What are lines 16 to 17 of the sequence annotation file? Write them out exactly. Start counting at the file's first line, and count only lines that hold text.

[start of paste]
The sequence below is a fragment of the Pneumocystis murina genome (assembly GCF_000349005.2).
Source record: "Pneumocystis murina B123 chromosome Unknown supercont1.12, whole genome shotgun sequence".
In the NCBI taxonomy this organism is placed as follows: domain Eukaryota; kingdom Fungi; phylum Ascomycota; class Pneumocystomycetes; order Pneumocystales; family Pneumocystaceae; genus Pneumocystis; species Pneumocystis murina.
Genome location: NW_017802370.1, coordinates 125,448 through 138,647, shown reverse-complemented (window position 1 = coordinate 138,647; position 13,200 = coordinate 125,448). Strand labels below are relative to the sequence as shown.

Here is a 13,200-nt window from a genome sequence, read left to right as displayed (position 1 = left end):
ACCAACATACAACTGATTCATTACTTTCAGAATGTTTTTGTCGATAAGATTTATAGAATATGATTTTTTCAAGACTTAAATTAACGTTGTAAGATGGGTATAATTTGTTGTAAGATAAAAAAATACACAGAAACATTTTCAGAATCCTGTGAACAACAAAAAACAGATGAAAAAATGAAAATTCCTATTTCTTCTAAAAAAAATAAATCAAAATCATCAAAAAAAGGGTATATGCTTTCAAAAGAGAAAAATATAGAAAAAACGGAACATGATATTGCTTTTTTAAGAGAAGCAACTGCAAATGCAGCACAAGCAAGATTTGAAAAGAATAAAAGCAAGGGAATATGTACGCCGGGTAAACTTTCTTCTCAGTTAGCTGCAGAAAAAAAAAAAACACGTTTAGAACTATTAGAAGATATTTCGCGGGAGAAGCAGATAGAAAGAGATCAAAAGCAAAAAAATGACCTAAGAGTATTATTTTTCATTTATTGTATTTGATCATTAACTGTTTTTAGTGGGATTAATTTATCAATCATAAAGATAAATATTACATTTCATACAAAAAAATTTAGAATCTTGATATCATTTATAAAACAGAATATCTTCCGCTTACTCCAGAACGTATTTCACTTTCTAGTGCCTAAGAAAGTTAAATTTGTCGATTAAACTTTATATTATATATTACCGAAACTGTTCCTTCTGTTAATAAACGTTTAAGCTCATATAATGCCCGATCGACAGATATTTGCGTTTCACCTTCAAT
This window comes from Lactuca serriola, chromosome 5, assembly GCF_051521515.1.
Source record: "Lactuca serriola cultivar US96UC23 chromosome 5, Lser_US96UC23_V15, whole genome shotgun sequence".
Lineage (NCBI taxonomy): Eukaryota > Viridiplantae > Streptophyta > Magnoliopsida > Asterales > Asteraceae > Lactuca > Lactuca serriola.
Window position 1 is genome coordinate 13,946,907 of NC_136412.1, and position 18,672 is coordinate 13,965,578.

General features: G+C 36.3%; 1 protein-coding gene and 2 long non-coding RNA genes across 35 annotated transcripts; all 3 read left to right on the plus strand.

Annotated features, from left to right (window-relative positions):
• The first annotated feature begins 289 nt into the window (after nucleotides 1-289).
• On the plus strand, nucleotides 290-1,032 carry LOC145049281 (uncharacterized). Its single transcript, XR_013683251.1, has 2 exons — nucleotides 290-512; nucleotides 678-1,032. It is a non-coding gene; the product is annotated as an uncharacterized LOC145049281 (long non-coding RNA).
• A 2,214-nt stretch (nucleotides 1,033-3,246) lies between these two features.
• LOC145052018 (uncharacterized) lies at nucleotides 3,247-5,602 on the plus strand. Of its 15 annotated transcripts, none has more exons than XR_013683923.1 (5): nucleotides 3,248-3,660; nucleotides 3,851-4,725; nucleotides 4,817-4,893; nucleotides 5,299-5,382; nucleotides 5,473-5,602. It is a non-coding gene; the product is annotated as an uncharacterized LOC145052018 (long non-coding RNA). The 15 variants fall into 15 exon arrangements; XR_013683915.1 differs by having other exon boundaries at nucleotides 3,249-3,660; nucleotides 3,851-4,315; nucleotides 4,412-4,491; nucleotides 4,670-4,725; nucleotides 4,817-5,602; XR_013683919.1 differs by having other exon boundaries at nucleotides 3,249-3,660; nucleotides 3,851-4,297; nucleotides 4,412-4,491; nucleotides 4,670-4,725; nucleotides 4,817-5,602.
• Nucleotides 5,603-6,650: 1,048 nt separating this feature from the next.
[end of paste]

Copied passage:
• LOC145052018 (uncharacterized) lies at nucleotides 3,247-5,602 on the plus strand. Of its 15 annotated transcripts, none has more exons than XR_013683923.1 (5): nucleotides 3,248-3,660; nucleotides 3,851-4,725; nucleotides 4,817-4,893; nucleotides 5,299-5,382; nucleotides 5,473-5,602. It is a non-coding gene; the product is annotated as an uncharacterized LOC145052018 (long non-coding RNA). The 15 variants fall into 15 exon arrangements; XR_013683915.1 differs by having other exon boundaries at nucleotides 3,249-3,660; nucleotides 3,851-4,315; nucleotides 4,412-4,491; nucleotides 4,670-4,725; nucleotides 4,817-5,602; XR_013683919.1 differs by having other exon boundaries at nucleotides 3,249-3,660; nucleotides 3,851-4,297; nucleotides 4,412-4,491; nucleotides 4,670-4,725; nucleotides 4,817-5,602.
• Nucleotides 5,603-6,650: 1,048 nt separating this feature from the next.